US20050185034Dec 21, 2004Aug 25, 2005Canon Kabushiki KaishaLiquid container and manufacturing method therefor
US20050219303Dec 21, 2004Oct 6, 2005Canon Kabushiki KaishaLiquid container and liquid supplying system
US20060139422Dec 16, 2005Jun 29, 2006Canon Kabushiki KaishaLiquid container, liquid supply system and recording apparatus using the liquid container, and circuit module for liquid container and substrate
US20060146107Mar 7, 2006Jul 6, 2006Canon Kabushiki KaishaLiquid storage container, and liquid discharge recording apparatus using the container
US20060244795Dec 19, 2005Nov 2, 2006Canon Kabushiki KaishaLiquid container, liquid supply system and printing device using liquid container, and circuit board for liquid container
US20060290722Jun 20, 2006Dec 28, 2006Canon Kabushiki KaishaInk tank holder and ink jet printing head cartridge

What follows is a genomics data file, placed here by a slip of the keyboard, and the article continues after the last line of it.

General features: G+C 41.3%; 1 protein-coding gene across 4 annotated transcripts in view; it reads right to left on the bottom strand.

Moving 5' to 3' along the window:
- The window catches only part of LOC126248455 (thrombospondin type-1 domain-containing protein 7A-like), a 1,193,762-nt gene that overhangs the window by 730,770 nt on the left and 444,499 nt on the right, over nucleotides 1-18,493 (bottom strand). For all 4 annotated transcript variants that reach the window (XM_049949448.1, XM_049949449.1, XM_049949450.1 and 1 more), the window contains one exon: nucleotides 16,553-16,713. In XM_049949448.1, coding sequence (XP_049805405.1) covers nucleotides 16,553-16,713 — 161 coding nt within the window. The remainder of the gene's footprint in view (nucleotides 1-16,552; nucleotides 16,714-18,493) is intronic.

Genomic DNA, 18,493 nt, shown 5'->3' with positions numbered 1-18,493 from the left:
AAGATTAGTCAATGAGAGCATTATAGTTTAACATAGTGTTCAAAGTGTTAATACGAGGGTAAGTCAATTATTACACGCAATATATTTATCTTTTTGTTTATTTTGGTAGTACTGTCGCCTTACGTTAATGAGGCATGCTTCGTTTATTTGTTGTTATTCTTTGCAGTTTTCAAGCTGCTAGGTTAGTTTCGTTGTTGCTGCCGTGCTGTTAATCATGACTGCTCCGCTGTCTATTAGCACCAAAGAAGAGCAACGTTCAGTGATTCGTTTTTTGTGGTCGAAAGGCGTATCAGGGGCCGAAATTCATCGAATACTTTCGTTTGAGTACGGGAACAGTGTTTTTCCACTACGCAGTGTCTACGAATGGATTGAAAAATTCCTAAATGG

CN1151026CNov 26, 1999May 26, 2004精工爱普生株式会社Printing device and ink box thereof
CN1488509AJul 24, 2003Apr 14, 2004索尼公司Liquid detecting device, liquid-amount detecting device and detecting method tehreof
JP2000301738A Title not available
JP2001096869A Title not available
JPH0776104A Title not available
JPH04275156A Title not available
JPH06155769A Title not available
Referenced by
Citing PatentFiling datePublication dateApplicantTitle
US20100253754 *Nov 18, 2008Oct 7, 2010Pelikan Hardcopy Production AgInk cartridge, especially for an ink jet printer
US20100302293 *Nov 14, 2007Dec 2, 2010Torgerson Joseph MInkjet print head with shared data lines
Classifications
U.S. Classification347/86, 347/19, 347/87
International ClassificationB41J2/175, B41J29/393
Cooperative ClassificationB41J2/1752, B41J2/17566, B41J2/17546, B41J2/17509, B41J2/17513
European ClassificationB41J2/175C7E, B41J2/175C3, B41J2/175C1A, B41J2/175L, B41J2/175C2
Legal Events
DateCodeEventDescription
Feb 22, 2012FPAYFee payment
Year of fee payment: 4
Dec 19, 2005ASAssignment
Owner name: CANON KABUSHIKI KAISHA, JAPAN
Free format text: ASSIGNMENT OF ASSIGNORS INTEREST;ASSIGNORS:HAYASAKI, KIMIYUKI;WATANABE, KENJIRO;HATASA, NOBUYUKI;AND OTHERS;REEL/FRAME:017382/0987;SIGNING DATES FROM 20051130 TO 20051205